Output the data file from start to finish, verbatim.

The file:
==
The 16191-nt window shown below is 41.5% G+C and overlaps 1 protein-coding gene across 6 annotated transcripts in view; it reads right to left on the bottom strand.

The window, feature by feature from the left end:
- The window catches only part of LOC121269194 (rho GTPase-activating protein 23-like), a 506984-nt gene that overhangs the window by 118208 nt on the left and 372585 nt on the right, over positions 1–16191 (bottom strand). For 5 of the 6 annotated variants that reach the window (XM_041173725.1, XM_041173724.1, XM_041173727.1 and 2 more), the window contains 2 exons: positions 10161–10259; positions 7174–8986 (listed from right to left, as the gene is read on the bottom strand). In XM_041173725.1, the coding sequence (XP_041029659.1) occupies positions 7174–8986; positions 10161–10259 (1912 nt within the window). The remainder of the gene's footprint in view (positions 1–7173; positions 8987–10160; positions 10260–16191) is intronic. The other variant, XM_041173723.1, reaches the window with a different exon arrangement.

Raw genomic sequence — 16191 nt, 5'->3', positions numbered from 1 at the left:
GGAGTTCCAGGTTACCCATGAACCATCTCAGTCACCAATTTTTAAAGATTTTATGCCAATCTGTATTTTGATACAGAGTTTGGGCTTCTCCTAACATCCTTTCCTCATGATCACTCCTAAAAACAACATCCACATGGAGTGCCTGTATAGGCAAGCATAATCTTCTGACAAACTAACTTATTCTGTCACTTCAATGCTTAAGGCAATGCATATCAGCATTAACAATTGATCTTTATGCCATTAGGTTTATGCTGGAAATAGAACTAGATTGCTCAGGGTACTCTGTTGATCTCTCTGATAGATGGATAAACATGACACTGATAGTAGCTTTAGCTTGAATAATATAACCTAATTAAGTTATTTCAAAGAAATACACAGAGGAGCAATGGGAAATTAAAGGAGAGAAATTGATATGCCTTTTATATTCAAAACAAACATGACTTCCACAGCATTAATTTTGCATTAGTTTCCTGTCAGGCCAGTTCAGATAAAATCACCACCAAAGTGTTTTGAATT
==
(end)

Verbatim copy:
The 16191-nt window shown below is 41.5% G+C and overlaps 1 protein-coding gene across 6 annotated transcripts in view; it reads right to left on the bottom strand.

The window, feature by feature from the left end:
- The window catches only part of LOC121269194 (rho GTPase-activating protein 23-like), a 506984-nt gene that overhangs the window by 118208 nt on the left and 372585 nt on the right, over positions 1–16191 (bottom strand). For 5 of the 6 annotated variants that reach the window (XM_041173725.1, XM_041173724.1, XM_041173727.1 and 2 more), the window contains 2 exons: positions 10161–10259; positions 7174–8986 (listed from right to left, as the gene is read on the bottom strand). In XM_041173725.1, the coding sequence (XP_041029659.1) occupies positions 7174–8986; positions 10161–10259 (1912 nt within the window). The remainder of the gene's footprint in view (positions 1–7173; positions 8987–10160; positions 10260–16191) is intronic. The other variant, XM_041173723.1, reaches the window with a different exon arrangement.

Raw genomic sequence — 16191 nt, 5'->3', positions numbered from 1 at the left:
GGAGTTCCAGGTTACCCATGAACCATCTCAGTCACCAATTTTTAAAGATTTTATGCCAATCTGTATTTTGATACAGAGTTTGGGCTTCTCCTAACATCCTTTCCTCATGATCACTCCTAAAAACAACATCCACATGGAGTGCCTGTATAGGCAAGCATAATCTTCTGACAAACTAACTTATTCTGTCACTTCAATGCTTAAGGCAATGCATATCAGCATTAACAATTGATCTTTATGCCATTAGGTTTATGCTGGAAATAGAACTAGATTGCTCAGGGTACTCTGTTGATCTCTCTGATAGATGGATAAACATGACACTGATAGTAGCTTTAGCTTGAATAATATAACCTAATTAAGTTATTTCAAAGAAATACACAGAGGAGCAATGGGAAATTAAAGGAGAGAAATTGATATGCCTTTTATATTCAAAACAAACATGACTTCCACAGCATTAATTTTGCATTAGTTTCCTGTCAGGCCAGTTCAGATAAAATCACCACCAAAGTGTTTTGAATT